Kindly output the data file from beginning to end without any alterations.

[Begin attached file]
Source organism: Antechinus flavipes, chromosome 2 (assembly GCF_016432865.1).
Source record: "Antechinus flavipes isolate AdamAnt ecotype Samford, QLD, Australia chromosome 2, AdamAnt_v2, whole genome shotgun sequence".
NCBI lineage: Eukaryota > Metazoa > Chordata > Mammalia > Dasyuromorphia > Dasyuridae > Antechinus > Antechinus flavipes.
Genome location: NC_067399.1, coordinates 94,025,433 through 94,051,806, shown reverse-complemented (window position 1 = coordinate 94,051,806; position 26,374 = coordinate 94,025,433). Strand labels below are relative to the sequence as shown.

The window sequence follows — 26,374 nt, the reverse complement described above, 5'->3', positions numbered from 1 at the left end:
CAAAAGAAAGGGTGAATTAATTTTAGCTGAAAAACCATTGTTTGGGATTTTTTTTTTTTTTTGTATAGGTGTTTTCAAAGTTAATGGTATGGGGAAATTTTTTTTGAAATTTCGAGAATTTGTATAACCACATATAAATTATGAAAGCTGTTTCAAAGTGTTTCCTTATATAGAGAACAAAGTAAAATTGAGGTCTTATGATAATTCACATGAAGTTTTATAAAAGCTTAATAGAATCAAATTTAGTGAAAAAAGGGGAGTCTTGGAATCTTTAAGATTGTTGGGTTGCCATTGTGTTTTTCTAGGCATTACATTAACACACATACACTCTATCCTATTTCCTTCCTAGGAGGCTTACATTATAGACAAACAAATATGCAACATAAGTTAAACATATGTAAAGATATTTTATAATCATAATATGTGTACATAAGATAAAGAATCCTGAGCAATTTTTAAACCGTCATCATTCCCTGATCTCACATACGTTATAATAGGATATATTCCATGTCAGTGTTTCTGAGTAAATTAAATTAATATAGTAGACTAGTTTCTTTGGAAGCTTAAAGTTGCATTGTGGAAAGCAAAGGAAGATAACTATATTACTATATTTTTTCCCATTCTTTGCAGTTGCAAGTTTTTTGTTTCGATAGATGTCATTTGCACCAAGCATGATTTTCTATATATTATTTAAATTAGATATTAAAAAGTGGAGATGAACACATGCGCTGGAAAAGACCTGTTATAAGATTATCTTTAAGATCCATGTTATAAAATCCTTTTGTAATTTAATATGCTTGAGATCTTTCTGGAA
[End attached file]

Source organism: Antechinus flavipes, chromosome 2 (assembly GCF_016432865.1).
Source record: "Antechinus flavipes isolate AdamAnt ecotype Samford, QLD, Australia chromosome 2, AdamAnt_v2, whole genome shotgun sequence".
NCBI lineage: Eukaryota > Metazoa > Chordata > Mammalia > Dasyuromorphia > Dasyuridae > Antechinus > Antechinus flavipes.
Genome location: NC_067399.1, coordinates 94,025,433 through 94,051,806, shown reverse-complemented (window position 1 = coordinate 94,051,806; position 26,374 = coordinate 94,025,433). Strand labels below are relative to the sequence as shown.

The window sequence follows — 26,374 nt, the reverse complement described above, 5'->3', positions numbered from 1 at the left end:
CAAAAGAAAGGGTGAATTAATTTTAGCTGAAAAACCATTGTTTGGGATTTTTTTTTTTTTTTGTATAGGTGTTTTCAAAGTTAATGGTATGGGGAAATTTTTTTTGAAATTTCGAGAATTTGTATAACCACATATAAATTATGAAAGCTGTTTCAAAGTGTTTCCTTATATAGAGAACAAAGTAAAATTGAGGTCTTATGATAATTCACATGAAGTTTTATAAAAGCTTAATAGAATCAAATTTAGTGAAAAAAGGGGAGTCTTGGAATCTTTAAGATTGTTGGGTTGCCATTGTGTTTTTCTAGGCATTACATTAACACACATACACTCTATCCTATTTCCTTCCTAGGAGGCTTACATTATAGACAAACAAATATGCAACATAAGTTAAACATATGTAAAGATATTTTATAATCATAATATGTGTACATAAGATAAAGAATCCTGAGCAATTTTTAAACCGTCATCATTCCCTGATCTCACATACGTTATAATAGGATATATTCCATGTCAGTGTTTCTGAGTAAATTAAATTAATATAGTAGACTAGTTTCTTTGGAAGCTTAAAGTTGCATTGTGGAAAGCAAAGGAAGATAACTATATTACTATATTTTTTCCCATTCTTTGCAGTTGCAAGTTTTTTGTTTCGATAGATGTCATTTGCACCAAGCATGATTTTCTATATATTATTTAAATTAGATATTAAAAAGTGGAGATGAACACATGCGCTGGAAAAGACCTGTTATAAGATTATCTTTAAGATCCATGTTATAAAATCCTTTTGTAATTTAATATGCTTGAGATCTTTCTGGAA